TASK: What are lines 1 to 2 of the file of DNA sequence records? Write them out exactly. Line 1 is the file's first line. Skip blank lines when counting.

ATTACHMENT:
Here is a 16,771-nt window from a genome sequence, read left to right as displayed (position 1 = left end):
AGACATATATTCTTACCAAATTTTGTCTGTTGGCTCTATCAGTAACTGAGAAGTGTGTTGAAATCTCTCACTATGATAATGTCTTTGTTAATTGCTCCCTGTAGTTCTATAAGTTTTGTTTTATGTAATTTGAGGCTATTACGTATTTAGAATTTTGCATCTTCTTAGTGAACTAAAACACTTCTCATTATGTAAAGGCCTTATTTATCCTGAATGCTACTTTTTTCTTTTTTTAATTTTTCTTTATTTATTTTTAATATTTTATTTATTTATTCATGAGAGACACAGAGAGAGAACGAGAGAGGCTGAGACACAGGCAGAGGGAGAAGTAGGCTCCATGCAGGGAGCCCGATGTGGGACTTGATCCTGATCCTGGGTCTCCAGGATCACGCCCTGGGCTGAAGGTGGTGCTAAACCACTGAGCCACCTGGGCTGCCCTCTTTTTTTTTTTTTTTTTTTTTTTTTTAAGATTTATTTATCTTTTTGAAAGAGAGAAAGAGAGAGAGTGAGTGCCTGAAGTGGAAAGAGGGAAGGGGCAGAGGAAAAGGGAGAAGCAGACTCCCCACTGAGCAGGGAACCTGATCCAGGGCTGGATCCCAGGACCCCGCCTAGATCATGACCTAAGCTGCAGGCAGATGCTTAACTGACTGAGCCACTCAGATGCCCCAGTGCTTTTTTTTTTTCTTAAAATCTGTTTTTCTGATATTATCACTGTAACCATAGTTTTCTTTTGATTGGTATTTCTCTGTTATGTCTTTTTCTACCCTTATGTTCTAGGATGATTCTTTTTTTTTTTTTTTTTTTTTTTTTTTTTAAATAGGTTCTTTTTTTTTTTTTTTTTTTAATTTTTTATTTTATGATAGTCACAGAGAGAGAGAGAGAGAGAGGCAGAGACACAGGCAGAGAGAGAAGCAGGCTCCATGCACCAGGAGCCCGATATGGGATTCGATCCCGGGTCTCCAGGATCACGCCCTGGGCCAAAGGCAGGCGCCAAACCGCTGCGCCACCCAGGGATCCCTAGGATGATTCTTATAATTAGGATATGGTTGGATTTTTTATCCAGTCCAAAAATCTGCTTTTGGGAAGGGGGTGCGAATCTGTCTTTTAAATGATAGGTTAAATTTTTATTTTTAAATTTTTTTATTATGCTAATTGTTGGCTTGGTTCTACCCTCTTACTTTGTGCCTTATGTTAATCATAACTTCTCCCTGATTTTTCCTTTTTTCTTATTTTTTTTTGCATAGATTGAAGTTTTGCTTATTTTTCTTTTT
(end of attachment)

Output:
Here is a 16,771-nt window from a genome sequence, read left to right as displayed (position 1 = left end):
AGACATATATTCTTACCAAATTTTGTCTGTTGGCTCTATCAGTAACTGAGAAGTGTGTTGAAATCTCTCACTATGATAATGTCTTTGTTAATTGCTCCCTGTAGTTCTATAAGTTTTGTTTTATGTAATTTGAGGCTATTACGTATTTAGAATTTTGCATCTTCTTAGTGAACTAAAACACTTCTCATTATGTAAAGGCCTTATTTATCCTGAATGCTACTTTTTTCTTTTTTTAATTTTTCTTTATTTATTTTTAATATTTTATTTATTTATTCATGAGAGACACAGAGAGAGAACGAGAGAGGCTGAGACACAGGCAGAGGGAGAAGTAGGCTCCATGCAGGGAGCCCGATGTGGGACTTGATCCTGATCCTGGGTCTCCAGGATCACGCCCTGGGCTGAAGGTGGTGCTAAACCACTGAGCCACCTGGGCTGCCCTCTTTTTTTTTTTTTTTTTTTTTTTTTTAAGATTTATTTATCTTTTTGAAAGAGAGAAAGAGAGAGAGTGAGTGCCTGAAGTGGAAAGAGGGAAGGGGCAGAGGAAAAGGGAGAAGCAGACTCCCCACTGAGCAGGGAACCTGATCCAGGGCTGGATCCCAGGACCCCGCCTAGATCATGACCTAAGCTGCAGGCAGATGCTTAACTGACTGAGCCACTCAGATGCCCCAGTGCTTTTTTTTTTTCTTAAAATCTGTTTTTCTGATATTATCACTGTAACCATAGTTTTCTTTTGATTGGTATTTCTCTGTTATGTCTTTTTCTACCCTTATGTTCTAGGATGATTCTTTTTTTTTTTTTTTTTTTTTTTTTTTTTAAATAGGTTCTTTTTTTTTTTTTTTTTTTAATTTTTTATTTTATGATAGTCACAGAGAGAGAGAGAGAGAGAGGCAGAGACACAGGCAGAGAGAGAAGCAGGCTCCATGCACCAGGAGCCCGATATGGGATTCGATCCCGGGTCTCCAGGATCACGCCCTGGGCCAAAGGCAGGCGCCAAACCGCTGCGCCACCCAGGGATCCCTAGGATGATTCTTATAATTAGGATATGGTTGGATTTTTTATCCAGTCCAAAAATCTGCTTTTGGGAAGGGGGTGCGAATCTGTCTTTTAAATGATAGGTTAAATTTTTATTTTTAAATTTTTTTATTATGCTAATTGTTGGCTTGGTTCTACCCTCTTACTTTGTGCCTTATGTTAATCATAACTTCTCCCTGATTTTTCCTTTTTTCTTATTTTTTTTTGCATAGATTGAAGTTTTGCTTATTTTTCTTTTT